Since the oil boom of the 70s, Nigeria has depended solely on crude oil exploitation for revenue generation, crude oil became the main stay of Nigerian economy relegating other sectors of the economy to almost noting, agriculture and manufacturing total earning in 1960 fell from a high 74.6 percent to an insignificant 2.5 percent within the same periods. According to (CBN Brief 1989:20) “crude oil contribution to Nigeria’s GDP has been on the rise accounting for about US $40 per barrels as at January 1981 and growing further in subsequent years until recently when the global economic meltdown sent the economy into peril as its major revenue earner (crude oil) was not enough to generate sufficient revenue. Given the monocultural nature of the country’s economy, other sectors of the economy has also been affected. Hence the problem to be discussed here includes the actual benefit of the economy from the exportation of crude oil, the effect of this exportation on the GDP growth and its impact on growth in the real sector of the economy.
1.3 OBJECTIVES OF STUDY
The objectives of this study include:
1. Determining the contribution of crude oil revenue to the growth of the Nigerian economy.
2. Assessing the potential, contribution and performance of the real sector of the Nigerian economy to economic growth.
3. Determining the impact of crude oil revenue on the performance of the real sector of the Nigerian economy between 1975 and 2007, and
4. To discover and offer adequate recommendation on how to solve the problems stated above and suggest ways to enhance the performance of the real sector.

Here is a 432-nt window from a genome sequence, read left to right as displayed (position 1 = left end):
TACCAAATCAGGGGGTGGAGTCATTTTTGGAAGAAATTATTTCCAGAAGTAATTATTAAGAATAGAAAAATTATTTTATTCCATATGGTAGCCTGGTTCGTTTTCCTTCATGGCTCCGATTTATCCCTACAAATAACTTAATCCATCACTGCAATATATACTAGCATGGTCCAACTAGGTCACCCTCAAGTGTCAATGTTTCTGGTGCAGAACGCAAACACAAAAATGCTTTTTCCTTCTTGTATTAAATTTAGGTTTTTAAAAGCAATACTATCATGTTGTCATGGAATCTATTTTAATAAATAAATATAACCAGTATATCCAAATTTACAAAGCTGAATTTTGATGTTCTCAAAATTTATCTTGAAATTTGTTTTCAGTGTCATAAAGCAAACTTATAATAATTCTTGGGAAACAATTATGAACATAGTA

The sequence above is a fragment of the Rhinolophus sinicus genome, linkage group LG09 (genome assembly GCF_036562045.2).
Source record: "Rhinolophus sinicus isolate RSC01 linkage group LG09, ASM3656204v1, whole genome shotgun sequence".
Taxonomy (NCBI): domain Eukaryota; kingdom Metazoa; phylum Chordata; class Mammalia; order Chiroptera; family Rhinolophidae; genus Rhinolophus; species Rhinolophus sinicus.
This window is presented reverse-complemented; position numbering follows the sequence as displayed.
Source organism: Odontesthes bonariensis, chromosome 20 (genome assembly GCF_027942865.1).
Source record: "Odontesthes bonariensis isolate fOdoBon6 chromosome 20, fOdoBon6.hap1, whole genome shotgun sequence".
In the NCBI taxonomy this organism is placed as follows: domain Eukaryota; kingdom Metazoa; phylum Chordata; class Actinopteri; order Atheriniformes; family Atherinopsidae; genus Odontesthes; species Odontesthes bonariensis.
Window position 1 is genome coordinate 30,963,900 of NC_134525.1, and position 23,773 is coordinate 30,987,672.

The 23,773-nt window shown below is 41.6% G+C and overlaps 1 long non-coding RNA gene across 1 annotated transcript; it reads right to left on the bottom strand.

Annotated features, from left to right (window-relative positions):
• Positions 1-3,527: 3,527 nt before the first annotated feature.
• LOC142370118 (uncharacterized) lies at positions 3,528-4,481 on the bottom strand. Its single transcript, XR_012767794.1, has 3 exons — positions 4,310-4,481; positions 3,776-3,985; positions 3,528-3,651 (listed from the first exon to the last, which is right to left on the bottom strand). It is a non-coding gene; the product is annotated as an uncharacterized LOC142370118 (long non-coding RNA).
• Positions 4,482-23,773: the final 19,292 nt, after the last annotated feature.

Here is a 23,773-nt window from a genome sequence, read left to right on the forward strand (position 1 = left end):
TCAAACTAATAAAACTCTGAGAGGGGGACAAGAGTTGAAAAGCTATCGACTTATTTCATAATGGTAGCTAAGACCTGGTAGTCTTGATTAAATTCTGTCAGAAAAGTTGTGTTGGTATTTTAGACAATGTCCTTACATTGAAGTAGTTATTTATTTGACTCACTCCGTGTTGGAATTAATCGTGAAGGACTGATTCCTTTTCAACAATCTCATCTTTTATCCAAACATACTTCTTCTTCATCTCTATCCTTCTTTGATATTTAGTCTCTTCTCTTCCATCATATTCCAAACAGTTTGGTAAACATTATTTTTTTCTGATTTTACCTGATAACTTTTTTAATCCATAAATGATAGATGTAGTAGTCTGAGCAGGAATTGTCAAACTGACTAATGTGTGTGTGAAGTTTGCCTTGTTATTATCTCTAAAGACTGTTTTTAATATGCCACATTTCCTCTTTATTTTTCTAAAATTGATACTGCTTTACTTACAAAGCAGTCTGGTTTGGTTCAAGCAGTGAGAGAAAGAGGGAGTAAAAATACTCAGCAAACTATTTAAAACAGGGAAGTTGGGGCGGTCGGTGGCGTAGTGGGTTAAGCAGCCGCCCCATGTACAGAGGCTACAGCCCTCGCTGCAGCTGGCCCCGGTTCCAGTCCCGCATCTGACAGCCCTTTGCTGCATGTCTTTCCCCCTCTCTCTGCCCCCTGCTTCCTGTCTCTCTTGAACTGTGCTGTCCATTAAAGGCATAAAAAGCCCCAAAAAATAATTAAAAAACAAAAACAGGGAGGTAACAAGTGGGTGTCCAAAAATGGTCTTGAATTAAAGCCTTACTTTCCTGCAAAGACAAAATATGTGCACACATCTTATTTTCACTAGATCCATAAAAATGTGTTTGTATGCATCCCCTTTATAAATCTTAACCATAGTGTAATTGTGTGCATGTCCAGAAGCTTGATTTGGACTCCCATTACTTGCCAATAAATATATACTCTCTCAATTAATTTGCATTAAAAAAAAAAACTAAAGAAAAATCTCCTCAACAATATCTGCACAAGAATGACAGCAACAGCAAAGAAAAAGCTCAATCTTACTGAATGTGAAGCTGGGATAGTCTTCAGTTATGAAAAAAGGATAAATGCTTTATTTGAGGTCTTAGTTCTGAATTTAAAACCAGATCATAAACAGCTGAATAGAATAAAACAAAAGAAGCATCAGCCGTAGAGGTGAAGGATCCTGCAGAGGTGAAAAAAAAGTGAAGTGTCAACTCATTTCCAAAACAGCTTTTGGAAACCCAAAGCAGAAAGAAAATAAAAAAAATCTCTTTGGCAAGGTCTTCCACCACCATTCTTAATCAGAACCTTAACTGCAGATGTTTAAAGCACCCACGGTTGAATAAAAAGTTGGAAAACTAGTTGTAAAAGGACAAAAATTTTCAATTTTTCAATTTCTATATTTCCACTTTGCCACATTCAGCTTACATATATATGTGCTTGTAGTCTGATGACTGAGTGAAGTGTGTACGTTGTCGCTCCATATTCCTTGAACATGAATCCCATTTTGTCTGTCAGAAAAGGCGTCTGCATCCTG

1.4 RESEARCH HYPOTHESES
In carrying out this research, the following null hypotheses were tested.
H01: There is no statistically significant relationship between oil revenue and the performance of the manufacturing sub-sector of the Nigerian economy.
H01: There is no statistically significant relationship between oil revenue and the performance of the agricultural sector of Nigerian economy.
1.5 METHOD OF STUDY
This study was based on research with the application of descriptive, analytical and statistical methods. Secondary data which includes the extraction of relevant information from relevant textbooks, journals, magazines, newspaper, seminar work and former projects were used. Materials gotten from the internet was also a major component in this study. The various data were collected from annual CBN reports and statement of account. Regression of crude oil revenue on the manufacturing production and regression of crude oil revenue on agricultural production were carried out to determine the goodness of fit. Student t-test was then applied to test the significance of the estimate in order to test the stated hypotheses.